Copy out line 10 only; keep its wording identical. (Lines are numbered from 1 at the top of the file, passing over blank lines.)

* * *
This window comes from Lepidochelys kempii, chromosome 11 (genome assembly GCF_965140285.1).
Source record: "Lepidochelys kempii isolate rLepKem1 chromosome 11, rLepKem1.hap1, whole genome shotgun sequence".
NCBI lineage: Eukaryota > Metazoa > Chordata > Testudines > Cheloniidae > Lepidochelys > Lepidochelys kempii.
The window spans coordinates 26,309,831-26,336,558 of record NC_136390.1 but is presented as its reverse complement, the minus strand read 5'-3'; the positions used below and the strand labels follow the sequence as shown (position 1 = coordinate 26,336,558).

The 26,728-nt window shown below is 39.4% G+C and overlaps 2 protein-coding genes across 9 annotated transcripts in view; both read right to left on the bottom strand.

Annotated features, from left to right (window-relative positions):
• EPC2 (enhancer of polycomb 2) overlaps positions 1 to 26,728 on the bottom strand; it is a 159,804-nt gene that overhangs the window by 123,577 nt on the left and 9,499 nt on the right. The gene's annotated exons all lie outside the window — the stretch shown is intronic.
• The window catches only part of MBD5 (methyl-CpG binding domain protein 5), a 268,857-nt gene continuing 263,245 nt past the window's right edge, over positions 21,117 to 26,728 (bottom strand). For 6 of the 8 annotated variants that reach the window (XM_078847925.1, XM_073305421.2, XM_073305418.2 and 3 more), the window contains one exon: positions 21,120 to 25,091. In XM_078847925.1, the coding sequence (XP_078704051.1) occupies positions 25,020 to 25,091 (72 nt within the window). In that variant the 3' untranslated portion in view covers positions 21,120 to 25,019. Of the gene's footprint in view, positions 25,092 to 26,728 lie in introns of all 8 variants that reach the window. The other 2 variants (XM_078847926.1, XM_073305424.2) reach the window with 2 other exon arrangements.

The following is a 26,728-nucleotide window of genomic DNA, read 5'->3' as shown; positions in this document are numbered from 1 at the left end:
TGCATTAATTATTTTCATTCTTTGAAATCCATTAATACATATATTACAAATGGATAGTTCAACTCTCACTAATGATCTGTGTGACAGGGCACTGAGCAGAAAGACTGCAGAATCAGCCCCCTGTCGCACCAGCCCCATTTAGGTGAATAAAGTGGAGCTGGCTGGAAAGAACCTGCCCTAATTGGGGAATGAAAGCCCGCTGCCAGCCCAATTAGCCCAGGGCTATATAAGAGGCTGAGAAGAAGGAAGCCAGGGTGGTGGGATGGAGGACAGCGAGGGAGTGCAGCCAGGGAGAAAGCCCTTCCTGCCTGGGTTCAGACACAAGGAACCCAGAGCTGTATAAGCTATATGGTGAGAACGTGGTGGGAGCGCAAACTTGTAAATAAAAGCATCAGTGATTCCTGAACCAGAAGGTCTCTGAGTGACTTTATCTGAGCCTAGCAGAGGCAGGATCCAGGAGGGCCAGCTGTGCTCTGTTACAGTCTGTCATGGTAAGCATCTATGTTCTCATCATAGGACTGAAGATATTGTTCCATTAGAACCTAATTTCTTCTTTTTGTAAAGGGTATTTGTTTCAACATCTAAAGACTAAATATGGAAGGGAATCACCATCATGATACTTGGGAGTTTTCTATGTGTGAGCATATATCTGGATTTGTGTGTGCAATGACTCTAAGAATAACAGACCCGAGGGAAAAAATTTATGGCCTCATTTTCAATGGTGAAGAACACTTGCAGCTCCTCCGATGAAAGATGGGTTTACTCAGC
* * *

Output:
TGCATTAATTATTTTCATTCTTTGAAATCCATTAATACATATATTACAAATGGATAGTTCAACTCTCACTAATGATCTGTGTGACAGGGCACTGAGCAGAAAGACTGCAGAATCAGCCCCCTGTCGCACCAGCCCCATTTAGGTGAATAAAGTGGAGCTGGCTGGAAAGAACCTGCCCTAATTGGGGAATGAAAGCCCGCTGCCAGCCCAATTAGCCCAGGGCTATATAAGAGGCTGAGAAGAAGGAAGCCAGGGTGGTGGGATGGAGGACAGCGAGGGAGTGCAGCCAGGGAGAAAGCCCTTCCTGCCTGGGTTCAGACACAAGGAACCCAGAGCTGTATAAGCTATATGGTGAGAACGTGGTGGGAGCGCAAACTTGTAAATAAAAGCATCAGTGATTCCTGAACCAGAAGGTCTCTGAGTGACTTTATCTGAGCCTAGCAGAGGCAGGATCCAGGAGGGCCAGCTGTGCTCTGTTACAGTCTGTCATGGTAAGCATCTATGTTCTCATCATAGGACTGAAGATATTGTTCCATTAGAACCTAATTTCTTCTTTTTGTAAAGGGTATTTGTTTCAACATCTAAAGACTAAATATGGAAGGGAATCACCATCATGATACTTGGGAGTTTTCTATGTGTGAGCATATATCTGGATTTGTGTGTGCAATGACTCTAAGAATAACAGACCCGAGGGAAAAAATTTATGGCCTCATTTTCAATGGTGAAGAACACTTGCAGCTCCTCCGATGAAAGATGGGTTTACTCAGC